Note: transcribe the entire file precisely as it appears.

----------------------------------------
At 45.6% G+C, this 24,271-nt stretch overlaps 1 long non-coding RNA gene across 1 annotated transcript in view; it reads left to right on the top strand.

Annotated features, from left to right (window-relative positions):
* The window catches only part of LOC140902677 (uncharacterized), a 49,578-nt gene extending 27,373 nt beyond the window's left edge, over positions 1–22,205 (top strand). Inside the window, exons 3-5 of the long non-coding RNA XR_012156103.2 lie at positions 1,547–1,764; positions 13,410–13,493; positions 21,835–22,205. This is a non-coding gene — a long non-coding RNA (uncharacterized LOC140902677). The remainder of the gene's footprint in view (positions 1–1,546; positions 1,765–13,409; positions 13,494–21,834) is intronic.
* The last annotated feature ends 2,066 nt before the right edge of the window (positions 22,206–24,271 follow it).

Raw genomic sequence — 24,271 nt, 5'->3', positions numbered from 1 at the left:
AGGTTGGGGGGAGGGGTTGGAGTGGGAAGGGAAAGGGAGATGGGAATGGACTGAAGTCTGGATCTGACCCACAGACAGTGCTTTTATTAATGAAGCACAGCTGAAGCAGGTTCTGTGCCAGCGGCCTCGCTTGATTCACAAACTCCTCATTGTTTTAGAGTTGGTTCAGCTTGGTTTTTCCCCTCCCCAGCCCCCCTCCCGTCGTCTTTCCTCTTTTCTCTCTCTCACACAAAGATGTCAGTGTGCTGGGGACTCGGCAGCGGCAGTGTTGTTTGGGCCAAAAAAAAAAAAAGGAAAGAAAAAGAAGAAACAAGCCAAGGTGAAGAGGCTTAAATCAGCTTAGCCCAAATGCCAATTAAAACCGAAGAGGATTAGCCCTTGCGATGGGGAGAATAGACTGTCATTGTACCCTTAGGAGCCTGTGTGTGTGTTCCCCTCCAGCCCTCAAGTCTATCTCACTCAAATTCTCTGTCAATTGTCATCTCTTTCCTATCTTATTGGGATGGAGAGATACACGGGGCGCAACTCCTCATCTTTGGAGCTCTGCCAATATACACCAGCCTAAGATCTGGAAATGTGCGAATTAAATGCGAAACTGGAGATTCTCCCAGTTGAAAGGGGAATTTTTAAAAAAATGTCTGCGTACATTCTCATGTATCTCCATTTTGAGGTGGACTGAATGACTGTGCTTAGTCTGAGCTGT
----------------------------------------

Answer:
At 45.6% G+C, this 24,271-nt stretch overlaps 1 long non-coding RNA gene across 1 annotated transcript in view; it reads left to right on the top strand.

Annotated features, from left to right (window-relative positions):
* The window catches only part of LOC140902677 (uncharacterized), a 49,578-nt gene extending 27,373 nt beyond the window's left edge, over positions 1–22,205 (top strand). Inside the window, exons 3-5 of the long non-coding RNA XR_012156103.2 lie at positions 1,547–1,764; positions 13,410–13,493; positions 21,835–22,205. This is a non-coding gene — a long non-coding RNA (uncharacterized LOC140902677). The remainder of the gene's footprint in view (positions 1–1,546; positions 1,765–13,409; positions 13,494–21,834) is intronic.
* The last annotated feature ends 2,066 nt before the right edge of the window (positions 22,206–24,271 follow it).

Raw genomic sequence — 24,271 nt, 5'->3', positions numbered from 1 at the left:
AGGTTGGGGGGAGGGGTTGGAGTGGGAAGGGAAAGGGAGATGGGAATGGACTGAAGTCTGGATCTGACCCACAGACAGTGCTTTTATTAATGAAGCACAGCTGAAGCAGGTTCTGTGCCAGCGGCCTCGCTTGATTCACAAACTCCTCATTGTTTTAGAGTTGGTTCAGCTTGGTTTTTCCCCTCCCCAGCCCCCCTCCCGTCGTCTTTCCTCTTTTCTCTCTCTCACACAAAGATGTCAGTGTGCTGGGGACTCGGCAGCGGCAGTGTTGTTTGGGCCAAAAAAAAAAAAAGGAAAGAAAAAGAAGAAACAAGCCAAGGTGAAGAGGCTTAAATCAGCTTAGCCCAAATGCCAATTAAAACCGAAGAGGATTAGCCCTTGCGATGGGGAGAATAGACTGTCATTGTACCCTTAGGAGCCTGTGTGTGTGTTCCCCTCCAGCCCTCAAGTCTATCTCACTCAAATTCTCTGTCAATTGTCATCTCTTTCCTATCTTATTGGGATGGAGAGATACACGGGGCGCAACTCCTCATCTTTGGAGCTCTGCCAATATACACCAGCCTAAGATCTGGAAATGTGCGAATTAAATGCGAAACTGGAGATTCTCCCAGTTGAAAGGGGAATTTTTAAAAAAATGTCTGCGTACATTCTCATGTATCTCCATTTTGAGGTGGACTGAATGACTGTGCTTAGTCTGAGCTGT